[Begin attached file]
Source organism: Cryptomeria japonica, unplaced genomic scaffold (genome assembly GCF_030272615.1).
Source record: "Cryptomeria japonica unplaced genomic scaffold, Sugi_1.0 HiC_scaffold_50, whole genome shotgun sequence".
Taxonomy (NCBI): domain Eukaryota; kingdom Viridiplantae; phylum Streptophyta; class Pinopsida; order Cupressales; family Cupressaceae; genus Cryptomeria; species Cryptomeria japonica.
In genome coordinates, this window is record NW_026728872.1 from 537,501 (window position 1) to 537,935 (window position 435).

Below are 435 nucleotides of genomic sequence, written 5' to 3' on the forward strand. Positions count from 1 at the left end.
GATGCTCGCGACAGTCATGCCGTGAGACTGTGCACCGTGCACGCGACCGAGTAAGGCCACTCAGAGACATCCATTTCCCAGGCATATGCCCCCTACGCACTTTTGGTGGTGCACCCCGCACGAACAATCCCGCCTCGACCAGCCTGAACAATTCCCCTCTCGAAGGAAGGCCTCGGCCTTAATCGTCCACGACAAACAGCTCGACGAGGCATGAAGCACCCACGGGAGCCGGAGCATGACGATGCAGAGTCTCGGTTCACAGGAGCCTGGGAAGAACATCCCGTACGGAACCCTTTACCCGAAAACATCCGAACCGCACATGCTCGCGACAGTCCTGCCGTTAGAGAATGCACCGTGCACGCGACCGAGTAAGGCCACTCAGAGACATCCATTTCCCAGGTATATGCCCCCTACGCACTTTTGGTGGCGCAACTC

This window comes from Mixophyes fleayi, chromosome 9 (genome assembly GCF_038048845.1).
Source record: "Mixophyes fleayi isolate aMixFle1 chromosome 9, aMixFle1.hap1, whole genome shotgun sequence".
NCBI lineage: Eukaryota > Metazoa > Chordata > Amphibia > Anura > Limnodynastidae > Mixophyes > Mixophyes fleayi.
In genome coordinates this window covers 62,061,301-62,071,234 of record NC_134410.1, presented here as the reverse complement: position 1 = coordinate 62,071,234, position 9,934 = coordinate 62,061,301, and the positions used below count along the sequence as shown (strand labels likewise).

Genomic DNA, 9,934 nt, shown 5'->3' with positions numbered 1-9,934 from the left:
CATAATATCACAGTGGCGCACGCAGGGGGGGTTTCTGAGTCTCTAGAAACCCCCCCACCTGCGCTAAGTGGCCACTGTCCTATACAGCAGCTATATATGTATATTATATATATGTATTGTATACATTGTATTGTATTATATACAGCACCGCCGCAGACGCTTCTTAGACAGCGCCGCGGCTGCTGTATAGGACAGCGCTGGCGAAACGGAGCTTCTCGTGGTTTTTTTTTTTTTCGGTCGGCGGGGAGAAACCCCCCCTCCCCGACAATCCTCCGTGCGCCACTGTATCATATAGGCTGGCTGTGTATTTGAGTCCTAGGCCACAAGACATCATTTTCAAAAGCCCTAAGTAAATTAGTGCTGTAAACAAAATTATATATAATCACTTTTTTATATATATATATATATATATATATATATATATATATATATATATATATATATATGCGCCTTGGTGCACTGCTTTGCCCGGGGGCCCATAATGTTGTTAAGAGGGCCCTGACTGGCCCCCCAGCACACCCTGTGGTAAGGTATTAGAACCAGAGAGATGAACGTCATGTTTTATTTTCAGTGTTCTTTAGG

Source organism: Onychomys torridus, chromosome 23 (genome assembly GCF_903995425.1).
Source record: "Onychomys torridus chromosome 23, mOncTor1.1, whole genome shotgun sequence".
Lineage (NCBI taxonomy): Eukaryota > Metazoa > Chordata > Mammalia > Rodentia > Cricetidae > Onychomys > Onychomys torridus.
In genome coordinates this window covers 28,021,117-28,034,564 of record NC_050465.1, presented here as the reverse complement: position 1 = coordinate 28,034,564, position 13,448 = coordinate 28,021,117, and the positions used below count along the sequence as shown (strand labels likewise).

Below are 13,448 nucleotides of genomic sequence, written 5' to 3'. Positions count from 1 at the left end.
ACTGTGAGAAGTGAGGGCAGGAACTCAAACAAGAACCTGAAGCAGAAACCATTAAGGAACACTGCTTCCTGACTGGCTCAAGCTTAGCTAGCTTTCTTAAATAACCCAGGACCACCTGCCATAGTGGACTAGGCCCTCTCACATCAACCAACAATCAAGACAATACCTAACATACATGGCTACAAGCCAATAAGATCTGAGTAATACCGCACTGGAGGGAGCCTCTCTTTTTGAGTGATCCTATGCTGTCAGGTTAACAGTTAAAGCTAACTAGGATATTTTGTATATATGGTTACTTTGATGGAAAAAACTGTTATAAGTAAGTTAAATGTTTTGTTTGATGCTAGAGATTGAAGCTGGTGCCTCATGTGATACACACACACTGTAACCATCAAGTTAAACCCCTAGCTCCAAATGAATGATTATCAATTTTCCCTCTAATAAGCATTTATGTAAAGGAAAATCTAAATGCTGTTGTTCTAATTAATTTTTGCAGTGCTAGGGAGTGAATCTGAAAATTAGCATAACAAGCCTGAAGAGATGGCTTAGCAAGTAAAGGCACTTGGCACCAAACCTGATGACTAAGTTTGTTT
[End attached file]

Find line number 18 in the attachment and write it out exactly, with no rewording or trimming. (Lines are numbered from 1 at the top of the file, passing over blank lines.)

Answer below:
ACTGTGAGAAGTGAGGGCAGGAACTCAAACAAGAACCTGAAGCAGAAACCATTAAGGAACACTGCTTCCTGACTGGCTCAAGCTTAGCTAGCTTTCTTAAATAACCCAGGACCACCTGCCATAGTGGACTAGGCCCTCTCACATCAACCAACAATCAAGACAATACCTAACATACATGGCTACAAGCCAATAAGATCTGAGTAATACCGCACTGGAGGGAGCCTCTCTTTTTGAGTGATCCTATGCTGTCAGGTTAACAGTTAAAGCTAACTAGGATATTTTGTATATATGGTTACTTTGATGGAAAAAACTGTTATAAGTAAGTTAAATGTTTTGTTTGATGCTAGAGATTGAAGCTGGTGCCTCATGTGATACACACACACTGTAACCATCAAGTTAAACCCCTAGCTCCAAATGAATGATTATCAATTTTCCCTCTAATAAGCATTTATGTAAAGGAAAATCTAAATGCTGTTGTTCTAATTAATTTTTGCAGTGCTAGGGAGTGAATCTGAAAATTAGCATAACAAGCCTGAAGAGATGGCTTAGCAAGTAAAGGCACTTGGCACCAAACCTGATGACTAAGTTTGTTT